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Org. Synth. 1953, 33, 1
DOI: 10.15227/orgsyn.033.0001
3-ACETAMIDO-2-BUTANONE
[2-Butanone, 3-acetamido-]
Submitted by Richard H. Wiley and O. H. Borum1.
Checked by R. S. Schreiber and B. D. Aspergren.
1. Procedure
A mixture of 156.6 g. (159 ml., 1.98 moles) of pyridine (Note 1), 239.9 g. (224 ml., 2.35 moles) of acetic anhydride (Note 2), and 35.1 g. (0.39 mole) of vacuum-dried alanine (Note 3) and (Note 4) is heated with stirring (Note 5) on the steam bath for 6 hours after solution is complete (Note 6). The excess pyridine and acetic anhydride, and the acetic acid, are removed at reduced pressure. The residue is distilled through a 15-cm. column, packed with glass helices, to give 41.5–47.5 g. of crude product, boiling at 110–125°/3 mm. Refractionation gives 41–45 g. (81–88%) of 3-acetamido-2-butanone; b.p. 102–106°/2 mm.; nD25 1.4558–1.4561 (Note 7).
2. Notes
1. A commercial C.P. grade can be used. The checkers used Merck A.R. grade.
2. A commercial grade, 95% minimum assay, can be used. The checkers used Merck A.R. grade.
3. Any good commercial grade material appears to be satisfactory.
4. Reducing the molar ratio of pyridine or anhydride to the amino acid reduces the yield.
5. Without stirring the yield is 46%.
6. With other amino acids, notably glycine and sarcosine, it is necessary to reflux the reactants 1–6 hours.
7. The checkers found it necessary to heat the column to obtain the maximum available product.
3. Discussion
This method, an adaptation of a previously described procedure,2,3,4 has been used with a variety of amino acids and anhydrides to give the following products: 1-phenyl-1-propionamido-2-butanone (75%);5 acetamidoacetylacetone (60%);5 N-methylacetamidoacetone;6 1-phenyl-2-acetamido-3-butanone (79%);7 1-phenyl-2-propionamido-3-pentanone (41%);7 1-phenyl-2-butyramido-3-hexanone (27%);7 α-benzamidopropiophenone (42%);7 α-benzamido-β-phenylpropiophenone (44%);7 1-phenyl-1-acetamidoacetone (72–90%);8,9 1-phenyl-1-benzamidoacetone (65%);8 1-phenyl-2-benzamido-3-butanone (78%);8 3-benzamido-2-butanone (65–88%);8 and 3-acetamido-5-methyl-2-hexanone (73%).10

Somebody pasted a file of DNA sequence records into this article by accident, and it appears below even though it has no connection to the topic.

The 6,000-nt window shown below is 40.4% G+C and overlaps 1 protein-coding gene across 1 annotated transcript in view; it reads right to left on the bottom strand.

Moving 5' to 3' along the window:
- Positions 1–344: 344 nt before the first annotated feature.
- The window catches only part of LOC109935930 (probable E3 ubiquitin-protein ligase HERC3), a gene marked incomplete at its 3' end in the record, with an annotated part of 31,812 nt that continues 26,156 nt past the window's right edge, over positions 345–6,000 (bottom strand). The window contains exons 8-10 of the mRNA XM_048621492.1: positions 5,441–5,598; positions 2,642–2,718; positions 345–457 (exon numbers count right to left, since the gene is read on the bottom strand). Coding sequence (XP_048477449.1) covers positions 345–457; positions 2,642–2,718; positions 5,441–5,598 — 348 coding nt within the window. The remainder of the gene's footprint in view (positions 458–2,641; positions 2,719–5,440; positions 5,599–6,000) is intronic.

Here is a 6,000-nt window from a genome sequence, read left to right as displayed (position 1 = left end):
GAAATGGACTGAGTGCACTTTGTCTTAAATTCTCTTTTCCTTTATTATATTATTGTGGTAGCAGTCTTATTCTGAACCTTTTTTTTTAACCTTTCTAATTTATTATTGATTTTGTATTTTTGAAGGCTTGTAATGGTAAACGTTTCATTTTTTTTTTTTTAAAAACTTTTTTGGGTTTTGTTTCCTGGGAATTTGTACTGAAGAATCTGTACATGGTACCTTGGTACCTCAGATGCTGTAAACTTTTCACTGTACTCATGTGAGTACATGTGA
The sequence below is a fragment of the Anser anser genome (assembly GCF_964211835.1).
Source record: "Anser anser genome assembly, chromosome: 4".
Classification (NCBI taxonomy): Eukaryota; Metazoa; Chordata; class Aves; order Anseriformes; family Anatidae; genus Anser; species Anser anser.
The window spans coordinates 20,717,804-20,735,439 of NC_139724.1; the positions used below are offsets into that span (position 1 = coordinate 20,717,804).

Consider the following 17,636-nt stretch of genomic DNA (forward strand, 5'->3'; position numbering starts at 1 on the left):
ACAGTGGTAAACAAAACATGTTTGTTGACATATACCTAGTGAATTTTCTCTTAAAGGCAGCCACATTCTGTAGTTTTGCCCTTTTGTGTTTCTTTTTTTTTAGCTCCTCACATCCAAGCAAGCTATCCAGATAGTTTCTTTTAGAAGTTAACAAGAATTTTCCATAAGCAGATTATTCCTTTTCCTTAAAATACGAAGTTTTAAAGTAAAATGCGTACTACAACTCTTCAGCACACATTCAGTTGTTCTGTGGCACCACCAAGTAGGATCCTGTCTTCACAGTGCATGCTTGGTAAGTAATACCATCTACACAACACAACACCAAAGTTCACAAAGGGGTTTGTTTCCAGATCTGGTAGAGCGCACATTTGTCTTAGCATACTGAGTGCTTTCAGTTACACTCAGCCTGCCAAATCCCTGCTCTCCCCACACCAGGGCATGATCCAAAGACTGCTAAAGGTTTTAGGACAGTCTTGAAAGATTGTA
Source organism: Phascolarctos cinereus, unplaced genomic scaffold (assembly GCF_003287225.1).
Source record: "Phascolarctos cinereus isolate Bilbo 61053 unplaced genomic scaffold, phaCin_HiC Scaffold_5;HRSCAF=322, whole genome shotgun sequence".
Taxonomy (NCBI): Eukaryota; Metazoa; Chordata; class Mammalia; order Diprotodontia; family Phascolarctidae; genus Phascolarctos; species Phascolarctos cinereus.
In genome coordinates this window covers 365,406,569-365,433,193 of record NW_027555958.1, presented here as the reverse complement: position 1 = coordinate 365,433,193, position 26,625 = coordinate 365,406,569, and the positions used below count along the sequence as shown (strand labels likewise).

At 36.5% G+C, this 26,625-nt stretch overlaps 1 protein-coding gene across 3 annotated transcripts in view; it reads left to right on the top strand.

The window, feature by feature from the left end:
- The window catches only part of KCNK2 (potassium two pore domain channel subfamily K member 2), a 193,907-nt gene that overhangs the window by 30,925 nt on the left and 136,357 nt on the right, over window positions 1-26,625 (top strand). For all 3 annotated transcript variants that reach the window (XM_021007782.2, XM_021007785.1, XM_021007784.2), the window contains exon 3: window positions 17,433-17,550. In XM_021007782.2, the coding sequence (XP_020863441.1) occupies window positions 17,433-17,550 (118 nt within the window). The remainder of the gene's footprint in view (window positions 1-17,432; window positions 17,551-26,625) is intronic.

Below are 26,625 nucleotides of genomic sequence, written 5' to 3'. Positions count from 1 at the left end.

This preparation is referenced from:

References and Notes
  1. University of Louisville, Louisville, Kentucky.
  2. Dakin and West, J. Biol. Chem., 78, 91, 757 (1928).
  3. Levene and Steiger, J. Biol. Chem., 74, 689 (1927); 79, 95 (1928).
  4. Wiley, J. Org. Chem., 12, 43 (1947).
  5. Wiley and Borum, J. Am. Chem. Soc., 70, 2005 (1948).
  6. Wiley and Borum, J. Am. Chem. Soc., 72, 1626 (1950).
  7. Cleland and Niemann, J. Am. Chem. Soc., 71, 841 (1949).
  8. Searles and Cvejanovich, J. Am. Chem. Soc., 72, 3200 (1950).
  9. Rondestvedt, Manning, and Tabibian, J. Am. Chem. Soc., 72, 3183 (1950).
  10. Borum, Ph.D. Thesis, University of North Carolina, 1949.

Appendix
Chemical Abstracts Nomenclature (Collective Index Number);
(Registry Number)

acetic acid (64-19-7)

acetic anhydride (108-24-7)

alanine (56-41-7)

pyridine (110-86-1)

sarcosine (107-97-1)

Glycine (513-29-1)

3-Acetamido-2-butanone,
2-Butanone, 3-acetamido- (6628-81-5)

1-phenyl-1-propionamido-2-butanone

acetamidoacetylacetone

N-methylacetamidoacetone

1-phenyl-2-acetamido-3-butanone

1-phenyl-2-propionamido-3-pentanone

1-phenyl-2-butyramido-3-hexanone

α-benzamidopropiophenone

α-benzamido-β-phenylpropiophenone

1-phenyl-1-acetamidoacetone

1-phenyl-1-benzamidoacetone

1-phenyl-2-benzamido-3-butanone

3-benzamido-2-butanone

3-acetamido-5-methyl-2-hexanone